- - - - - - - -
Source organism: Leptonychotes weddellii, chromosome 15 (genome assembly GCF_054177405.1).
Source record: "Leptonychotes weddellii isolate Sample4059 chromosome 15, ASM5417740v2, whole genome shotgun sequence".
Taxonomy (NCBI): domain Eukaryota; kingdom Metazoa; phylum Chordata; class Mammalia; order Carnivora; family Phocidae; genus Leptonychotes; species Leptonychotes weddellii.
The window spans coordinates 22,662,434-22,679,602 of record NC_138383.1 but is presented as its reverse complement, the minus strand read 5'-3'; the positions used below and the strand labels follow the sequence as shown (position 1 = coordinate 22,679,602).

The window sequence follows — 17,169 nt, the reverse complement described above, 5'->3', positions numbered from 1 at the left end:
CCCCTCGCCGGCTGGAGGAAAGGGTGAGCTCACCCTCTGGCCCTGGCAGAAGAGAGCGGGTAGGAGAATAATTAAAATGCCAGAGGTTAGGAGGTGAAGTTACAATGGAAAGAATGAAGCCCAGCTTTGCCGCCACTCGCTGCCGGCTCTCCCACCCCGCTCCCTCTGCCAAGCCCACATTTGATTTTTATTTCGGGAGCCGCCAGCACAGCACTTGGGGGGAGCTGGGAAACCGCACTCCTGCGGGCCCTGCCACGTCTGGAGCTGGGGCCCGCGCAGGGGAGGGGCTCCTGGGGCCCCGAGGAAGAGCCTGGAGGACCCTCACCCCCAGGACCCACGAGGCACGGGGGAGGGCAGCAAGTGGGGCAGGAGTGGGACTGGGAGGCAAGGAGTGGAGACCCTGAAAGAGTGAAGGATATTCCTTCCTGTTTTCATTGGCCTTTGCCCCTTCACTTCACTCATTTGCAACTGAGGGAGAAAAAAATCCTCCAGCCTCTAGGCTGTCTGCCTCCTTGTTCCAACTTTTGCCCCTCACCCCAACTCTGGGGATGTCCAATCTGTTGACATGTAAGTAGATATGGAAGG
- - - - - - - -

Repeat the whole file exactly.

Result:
Source organism: Leptonychotes weddellii, chromosome 15 (genome assembly GCF_054177405.1).
Source record: "Leptonychotes weddellii isolate Sample4059 chromosome 15, ASM5417740v2, whole genome shotgun sequence".
Taxonomy (NCBI): domain Eukaryota; kingdom Metazoa; phylum Chordata; class Mammalia; order Carnivora; family Phocidae; genus Leptonychotes; species Leptonychotes weddellii.
The window spans coordinates 22,662,434-22,679,602 of record NC_138383.1 but is presented as its reverse complement, the minus strand read 5'-3'; the positions used below and the strand labels follow the sequence as shown (position 1 = coordinate 22,679,602).

The window sequence follows — 17,169 nt, the reverse complement described above, 5'->3', positions numbered from 1 at the left end:
CCCCTCGCCGGCTGGAGGAAAGGGTGAGCTCACCCTCTGGCCCTGGCAGAAGAGAGCGGGTAGGAGAATAATTAAAATGCCAGAGGTTAGGAGGTGAAGTTACAATGGAAAGAATGAAGCCCAGCTTTGCCGCCACTCGCTGCCGGCTCTCCCACCCCGCTCCCTCTGCCAAGCCCACATTTGATTTTTATTTCGGGAGCCGCCAGCACAGCACTTGGGGGGAGCTGGGAAACCGCACTCCTGCGGGCCCTGCCACGTCTGGAGCTGGGGCCCGCGCAGGGGAGGGGCTCCTGGGGCCCCGAGGAAGAGCCTGGAGGACCCTCACCCCCAGGACCCACGAGGCACGGGGGAGGGCAGCAAGTGGGGCAGGAGTGGGACTGGGAGGCAAGGAGTGGAGACCCTGAAAGAGTGAAGGATATTCCTTCCTGTTTTCATTGGCCTTTGCCCCTTCACTTCACTCATTTGCAACTGAGGGAGAAAAAAATCCTCCAGCCTCTAGGCTGTCTGCCTCCTTGTTCCAACTTTTGCCCCTCACCCCAACTCTGGGGATGTCCAATCTGTTGACATGTAAGTAGATATGGAAGG